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By KERRIE WATERWORTH

Concerns about ‘‘extremely high’’ rent prices, the high cost of heating, access to mental  health services and an over-reliance on tourism are among issues raised in Queenstown’s council’s most recent ‘quality of life’ survey.

The third annual survey was conducted by Versus Research in September and sampled 1000 residents — 70% from Queenstown and its environs and almost 30% from Wanaka.

This year the primary objective was to understand the overall impact Covid-19’s had on residents.

Report authors say residents surveyed last year aren’t as resilient as those surveyed in 2018, most likely due to the impacts of the global pandemic.

‘‘While those who have lost jobs are likely bearing the brunt of stress due to the unknown, findings showed that those who do still have work are not exempt from feeling anxious about the uncertain future,’’ the report says.

Despite many landlords offering rent reductions last year, the number of residents unable to afford rent jumped to 26% — up from 3% in the 2019 survey, and high rental costs impacted on tenants’ ability to be able to afford heating.

The survey’s found demand for mental health services has also increased among low-income earners.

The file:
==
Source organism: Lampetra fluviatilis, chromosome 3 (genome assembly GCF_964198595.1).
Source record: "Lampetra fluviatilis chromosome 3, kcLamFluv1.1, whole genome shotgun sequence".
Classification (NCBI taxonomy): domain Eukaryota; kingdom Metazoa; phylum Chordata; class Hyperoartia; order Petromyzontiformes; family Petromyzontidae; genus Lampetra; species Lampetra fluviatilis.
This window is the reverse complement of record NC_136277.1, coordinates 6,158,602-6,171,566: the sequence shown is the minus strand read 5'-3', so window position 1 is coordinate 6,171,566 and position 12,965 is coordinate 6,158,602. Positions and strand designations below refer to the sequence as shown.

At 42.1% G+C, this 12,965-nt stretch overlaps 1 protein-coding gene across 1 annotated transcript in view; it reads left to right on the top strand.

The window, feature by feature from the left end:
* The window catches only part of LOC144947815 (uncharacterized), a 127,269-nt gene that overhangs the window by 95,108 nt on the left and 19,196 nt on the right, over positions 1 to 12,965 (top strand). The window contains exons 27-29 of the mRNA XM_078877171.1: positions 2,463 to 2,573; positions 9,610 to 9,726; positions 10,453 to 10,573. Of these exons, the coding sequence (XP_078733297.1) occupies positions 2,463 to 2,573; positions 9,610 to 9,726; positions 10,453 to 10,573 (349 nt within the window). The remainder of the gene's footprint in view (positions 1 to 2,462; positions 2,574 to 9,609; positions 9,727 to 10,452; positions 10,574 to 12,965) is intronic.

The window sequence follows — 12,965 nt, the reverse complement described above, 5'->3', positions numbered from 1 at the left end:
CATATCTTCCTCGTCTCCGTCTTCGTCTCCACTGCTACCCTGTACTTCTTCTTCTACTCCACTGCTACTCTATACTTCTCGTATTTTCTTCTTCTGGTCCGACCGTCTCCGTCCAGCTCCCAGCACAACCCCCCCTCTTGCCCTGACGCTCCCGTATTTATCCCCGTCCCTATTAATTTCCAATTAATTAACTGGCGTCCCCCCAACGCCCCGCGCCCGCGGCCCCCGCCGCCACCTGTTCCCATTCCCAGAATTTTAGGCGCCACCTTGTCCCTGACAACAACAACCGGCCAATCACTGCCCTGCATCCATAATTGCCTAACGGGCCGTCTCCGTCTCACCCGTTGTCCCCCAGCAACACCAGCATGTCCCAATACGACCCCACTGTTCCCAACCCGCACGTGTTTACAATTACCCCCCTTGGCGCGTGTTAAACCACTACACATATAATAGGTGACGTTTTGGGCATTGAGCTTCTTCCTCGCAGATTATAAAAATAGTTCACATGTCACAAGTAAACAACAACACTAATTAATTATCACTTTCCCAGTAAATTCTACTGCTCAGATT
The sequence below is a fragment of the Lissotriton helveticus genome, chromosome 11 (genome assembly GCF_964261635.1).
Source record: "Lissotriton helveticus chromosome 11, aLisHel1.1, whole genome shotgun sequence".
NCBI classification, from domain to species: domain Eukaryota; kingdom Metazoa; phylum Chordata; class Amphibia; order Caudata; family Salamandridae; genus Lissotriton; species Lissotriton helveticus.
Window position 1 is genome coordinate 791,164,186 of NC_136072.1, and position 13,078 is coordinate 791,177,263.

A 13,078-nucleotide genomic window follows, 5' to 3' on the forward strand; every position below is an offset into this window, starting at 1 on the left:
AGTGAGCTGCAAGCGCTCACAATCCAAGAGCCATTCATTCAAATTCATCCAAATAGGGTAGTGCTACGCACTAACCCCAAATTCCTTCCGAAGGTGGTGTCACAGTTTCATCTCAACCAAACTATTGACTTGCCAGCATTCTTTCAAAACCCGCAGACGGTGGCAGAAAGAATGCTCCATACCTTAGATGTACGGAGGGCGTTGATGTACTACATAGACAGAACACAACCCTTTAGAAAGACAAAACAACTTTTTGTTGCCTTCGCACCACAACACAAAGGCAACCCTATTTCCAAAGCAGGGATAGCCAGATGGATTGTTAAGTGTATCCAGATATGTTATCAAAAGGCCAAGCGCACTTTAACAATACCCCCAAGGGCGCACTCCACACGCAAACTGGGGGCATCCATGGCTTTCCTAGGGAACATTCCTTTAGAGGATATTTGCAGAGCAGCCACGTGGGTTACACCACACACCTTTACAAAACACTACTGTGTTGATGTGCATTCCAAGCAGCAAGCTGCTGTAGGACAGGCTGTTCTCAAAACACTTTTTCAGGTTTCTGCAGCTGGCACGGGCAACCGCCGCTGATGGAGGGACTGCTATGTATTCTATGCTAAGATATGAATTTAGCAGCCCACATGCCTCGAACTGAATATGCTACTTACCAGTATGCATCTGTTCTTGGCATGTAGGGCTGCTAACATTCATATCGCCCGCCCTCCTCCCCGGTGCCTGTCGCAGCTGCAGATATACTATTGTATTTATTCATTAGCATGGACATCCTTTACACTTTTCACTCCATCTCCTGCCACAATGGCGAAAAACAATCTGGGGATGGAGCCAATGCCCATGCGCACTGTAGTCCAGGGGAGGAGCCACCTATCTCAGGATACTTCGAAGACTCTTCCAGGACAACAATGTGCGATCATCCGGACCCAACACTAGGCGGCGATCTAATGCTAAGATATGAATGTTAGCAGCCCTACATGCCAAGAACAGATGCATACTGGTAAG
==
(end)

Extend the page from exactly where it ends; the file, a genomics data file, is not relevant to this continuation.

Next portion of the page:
But respondents say the mental health space is ‘‘under-serviced’’ and there’s an overwhelming perception current available services — particularly public — are ‘‘unable to cope with demand levels’’.

The authors also note a drop in job satisfaction — respondents say there have been changes to their employment, they’re worried about job security and they feel they’re underpaid for the work they do.

Many say Covid’s acted as a ‘reset button’ for the tourism sector, and plans should be in place to better manage challenges the tourism sector and tourists often pose.

‘‘While it [tourism] is an important part of the Queenstown economy, it shouldn’t be the only part.

‘‘This imbalance has been growing for a long time, and Covid-19 has almost brought Queenstown to its knees,’’ one respondent says.

The authors question if the current ‘mono-economy’ system has the capacity to provide an
array of financially-stable jobs.

That’s ‘‘particularly important’’ because ‘‘financial stability’’ is fundamental to a high quality of life here, they say.

ed@scene.co.nz